The long awaited new Botticelli rooms at the Uffizi opened in mid-October after being closed for fifteen months. The heavy dark planked ceiling is gone and the Early Renaissance master’s works are now spread across three rooms with white walls and brighter lighting. While most paintings are still covered in glass, it is less obtrusive. Glare has been minimized.The most famous works, the Birth of Venus and Primavera, are given generous space and recessed into gallery walls.
In the new layout, all Botticelli’s works have been restored and given more space. There is a fresh feeling like a newly constructed home compared to the old dark and crowded spaces. While you can’t actually smell the new paint, you can still see the marks of the suction cups used to place the glass in front of the Birth of Venus.
A special treat is the addition of an enormous 1481 Annunciation fresco after significant restoration work. Painted for a local hospital that took in orphans and nearly twenty feet wide, it follows the traditional model with one unusual element. In its center, between a concerned angel Gabriel and apparently none too pleased and aristocratic Virgin Mary, we get a peek into the bedchamber of a wealthy Florentine home. Just across the room, one can see the more familiar Botticelli Annunciation of 1489, whose Virgin Mary seems to be both shy and about to dance.
Overall, the designers have done a wonderful job of improving crowd control. There is much more space around each work, not only the most popular. Even on a crowded day (i.e. just about every day), it is possible to get a clear, relatively unobstructed view of Primavera and the Birth of Venus. There are no dark corners. In addition to well placed spotlights, filtered light enters the galleries from above.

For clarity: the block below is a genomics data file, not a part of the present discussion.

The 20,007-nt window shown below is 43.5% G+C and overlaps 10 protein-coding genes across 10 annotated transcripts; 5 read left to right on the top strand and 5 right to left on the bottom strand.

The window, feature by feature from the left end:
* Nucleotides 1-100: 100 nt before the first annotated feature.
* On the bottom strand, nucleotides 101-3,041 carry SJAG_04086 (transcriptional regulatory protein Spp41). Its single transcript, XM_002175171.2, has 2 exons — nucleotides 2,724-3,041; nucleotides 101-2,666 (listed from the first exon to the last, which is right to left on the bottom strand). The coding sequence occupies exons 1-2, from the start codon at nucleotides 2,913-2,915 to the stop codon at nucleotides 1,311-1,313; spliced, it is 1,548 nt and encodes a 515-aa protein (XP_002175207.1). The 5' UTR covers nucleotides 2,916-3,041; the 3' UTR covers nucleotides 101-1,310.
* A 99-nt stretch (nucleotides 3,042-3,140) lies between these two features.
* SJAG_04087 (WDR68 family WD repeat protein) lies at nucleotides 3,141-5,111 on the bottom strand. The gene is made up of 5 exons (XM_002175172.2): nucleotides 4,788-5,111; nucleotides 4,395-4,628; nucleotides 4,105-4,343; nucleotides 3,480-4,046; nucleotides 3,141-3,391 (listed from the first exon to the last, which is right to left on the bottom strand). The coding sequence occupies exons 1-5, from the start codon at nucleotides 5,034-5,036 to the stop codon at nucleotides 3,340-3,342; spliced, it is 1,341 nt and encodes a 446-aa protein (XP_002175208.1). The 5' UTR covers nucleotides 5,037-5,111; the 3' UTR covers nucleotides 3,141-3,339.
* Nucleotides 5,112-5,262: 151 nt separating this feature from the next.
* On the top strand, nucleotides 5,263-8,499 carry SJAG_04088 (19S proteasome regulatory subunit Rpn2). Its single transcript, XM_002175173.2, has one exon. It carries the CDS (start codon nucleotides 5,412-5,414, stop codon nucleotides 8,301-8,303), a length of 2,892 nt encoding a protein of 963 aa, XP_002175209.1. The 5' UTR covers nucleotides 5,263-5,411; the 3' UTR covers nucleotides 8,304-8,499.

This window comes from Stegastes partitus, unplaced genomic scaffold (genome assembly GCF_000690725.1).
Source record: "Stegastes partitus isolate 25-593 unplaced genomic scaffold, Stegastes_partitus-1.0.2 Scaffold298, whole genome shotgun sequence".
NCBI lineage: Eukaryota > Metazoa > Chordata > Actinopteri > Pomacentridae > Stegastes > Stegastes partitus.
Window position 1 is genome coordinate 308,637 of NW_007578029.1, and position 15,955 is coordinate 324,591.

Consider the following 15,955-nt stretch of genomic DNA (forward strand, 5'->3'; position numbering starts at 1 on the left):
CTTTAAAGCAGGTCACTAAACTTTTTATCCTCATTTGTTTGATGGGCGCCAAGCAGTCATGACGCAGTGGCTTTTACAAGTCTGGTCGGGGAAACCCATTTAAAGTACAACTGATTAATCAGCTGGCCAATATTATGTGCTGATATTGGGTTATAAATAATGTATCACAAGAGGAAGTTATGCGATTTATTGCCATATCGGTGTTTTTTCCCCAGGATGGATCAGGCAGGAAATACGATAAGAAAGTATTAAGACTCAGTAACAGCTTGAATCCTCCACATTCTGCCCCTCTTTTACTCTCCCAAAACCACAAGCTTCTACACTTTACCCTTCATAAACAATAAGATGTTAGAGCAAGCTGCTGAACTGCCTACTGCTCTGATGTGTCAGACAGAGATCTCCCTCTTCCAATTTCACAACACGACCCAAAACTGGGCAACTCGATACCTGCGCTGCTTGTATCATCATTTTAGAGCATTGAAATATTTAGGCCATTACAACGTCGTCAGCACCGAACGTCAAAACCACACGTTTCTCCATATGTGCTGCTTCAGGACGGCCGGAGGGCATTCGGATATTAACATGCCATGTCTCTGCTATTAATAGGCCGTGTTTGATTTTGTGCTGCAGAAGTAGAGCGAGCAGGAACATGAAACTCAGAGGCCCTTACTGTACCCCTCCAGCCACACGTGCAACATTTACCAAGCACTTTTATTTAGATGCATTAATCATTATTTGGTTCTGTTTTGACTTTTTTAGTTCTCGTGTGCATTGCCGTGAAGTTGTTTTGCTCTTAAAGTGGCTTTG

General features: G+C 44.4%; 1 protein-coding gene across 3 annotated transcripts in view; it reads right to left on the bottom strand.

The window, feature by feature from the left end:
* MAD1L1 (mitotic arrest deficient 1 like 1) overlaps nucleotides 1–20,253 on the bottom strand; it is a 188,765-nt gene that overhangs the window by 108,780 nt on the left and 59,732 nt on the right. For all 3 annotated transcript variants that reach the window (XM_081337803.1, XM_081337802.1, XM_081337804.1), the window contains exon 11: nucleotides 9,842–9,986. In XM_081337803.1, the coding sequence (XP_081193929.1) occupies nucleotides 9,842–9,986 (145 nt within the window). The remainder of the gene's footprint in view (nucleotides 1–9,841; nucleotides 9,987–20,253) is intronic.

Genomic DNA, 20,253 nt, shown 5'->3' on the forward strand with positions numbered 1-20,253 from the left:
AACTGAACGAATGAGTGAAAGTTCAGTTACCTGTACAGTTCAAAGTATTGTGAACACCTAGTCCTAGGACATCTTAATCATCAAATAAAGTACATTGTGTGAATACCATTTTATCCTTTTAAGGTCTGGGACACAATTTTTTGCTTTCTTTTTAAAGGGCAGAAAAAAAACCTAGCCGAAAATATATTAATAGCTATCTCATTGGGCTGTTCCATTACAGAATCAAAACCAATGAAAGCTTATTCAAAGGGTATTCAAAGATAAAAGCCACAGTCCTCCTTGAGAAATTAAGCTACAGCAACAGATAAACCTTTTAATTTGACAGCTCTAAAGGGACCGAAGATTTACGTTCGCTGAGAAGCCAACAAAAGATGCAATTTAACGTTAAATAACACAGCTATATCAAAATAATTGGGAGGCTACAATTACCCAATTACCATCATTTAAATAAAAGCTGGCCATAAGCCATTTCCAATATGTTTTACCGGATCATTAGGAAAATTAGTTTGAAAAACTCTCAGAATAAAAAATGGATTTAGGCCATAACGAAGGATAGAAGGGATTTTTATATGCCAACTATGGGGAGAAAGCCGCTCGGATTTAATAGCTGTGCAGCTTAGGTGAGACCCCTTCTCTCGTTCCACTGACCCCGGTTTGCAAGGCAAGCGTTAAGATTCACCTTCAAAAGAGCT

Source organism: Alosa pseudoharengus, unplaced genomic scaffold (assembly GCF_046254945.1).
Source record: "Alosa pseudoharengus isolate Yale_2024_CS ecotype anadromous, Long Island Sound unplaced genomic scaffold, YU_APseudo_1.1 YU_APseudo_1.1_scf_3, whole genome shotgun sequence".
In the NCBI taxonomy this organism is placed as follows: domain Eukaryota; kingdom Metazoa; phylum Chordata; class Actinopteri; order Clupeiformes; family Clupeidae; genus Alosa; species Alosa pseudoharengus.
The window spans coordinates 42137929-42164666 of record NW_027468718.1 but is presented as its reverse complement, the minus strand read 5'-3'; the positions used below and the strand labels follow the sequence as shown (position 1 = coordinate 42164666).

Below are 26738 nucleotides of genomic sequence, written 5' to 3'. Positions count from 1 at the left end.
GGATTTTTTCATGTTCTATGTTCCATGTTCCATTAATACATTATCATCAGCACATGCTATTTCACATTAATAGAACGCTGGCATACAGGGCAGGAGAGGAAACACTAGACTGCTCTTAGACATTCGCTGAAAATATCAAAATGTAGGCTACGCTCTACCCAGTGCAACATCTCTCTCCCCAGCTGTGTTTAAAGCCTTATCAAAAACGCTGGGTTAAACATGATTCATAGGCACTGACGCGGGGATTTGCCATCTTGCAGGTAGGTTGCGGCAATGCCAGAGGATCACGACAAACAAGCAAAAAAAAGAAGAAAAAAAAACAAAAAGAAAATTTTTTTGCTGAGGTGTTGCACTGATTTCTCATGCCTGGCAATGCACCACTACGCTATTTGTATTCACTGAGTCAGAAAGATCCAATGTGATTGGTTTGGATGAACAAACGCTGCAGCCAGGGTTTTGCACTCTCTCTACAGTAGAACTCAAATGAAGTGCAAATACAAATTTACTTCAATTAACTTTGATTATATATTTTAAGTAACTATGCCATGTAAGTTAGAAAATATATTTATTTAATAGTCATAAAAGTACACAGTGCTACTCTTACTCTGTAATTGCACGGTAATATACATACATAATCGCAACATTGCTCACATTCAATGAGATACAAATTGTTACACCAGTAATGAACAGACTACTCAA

The redistribution and rethinking of the Uffizi’s entire collection continues to be a work in progress. But already the number of rooms devoted to the main collection has doubled. Among the new rooms on the second main hall that are now open are new Perugino and Ghirlandaio rooms with attractive olive green walls.
Unfortunately, for the time being Leonardo da Vinci has been banished to the lower level, not far from Raphael. Those seeking Leonardo’s Annunciation will have to locate it in a very dark room off the main corridor. After your struggle to get a good look in the tight little gallery, one can jostle fellow visitors to get a space on the nearby sofa.
Despite these temporary inconveniences, step by step the new rooms continue to open and with each success, it is clear that the Uffizi is heading in the right direction.
[P.S. If you are looking for Artemesia Gentilleschi’s famous Judith and the Head of Holofornes, it is in an exhibition in Rome until May.]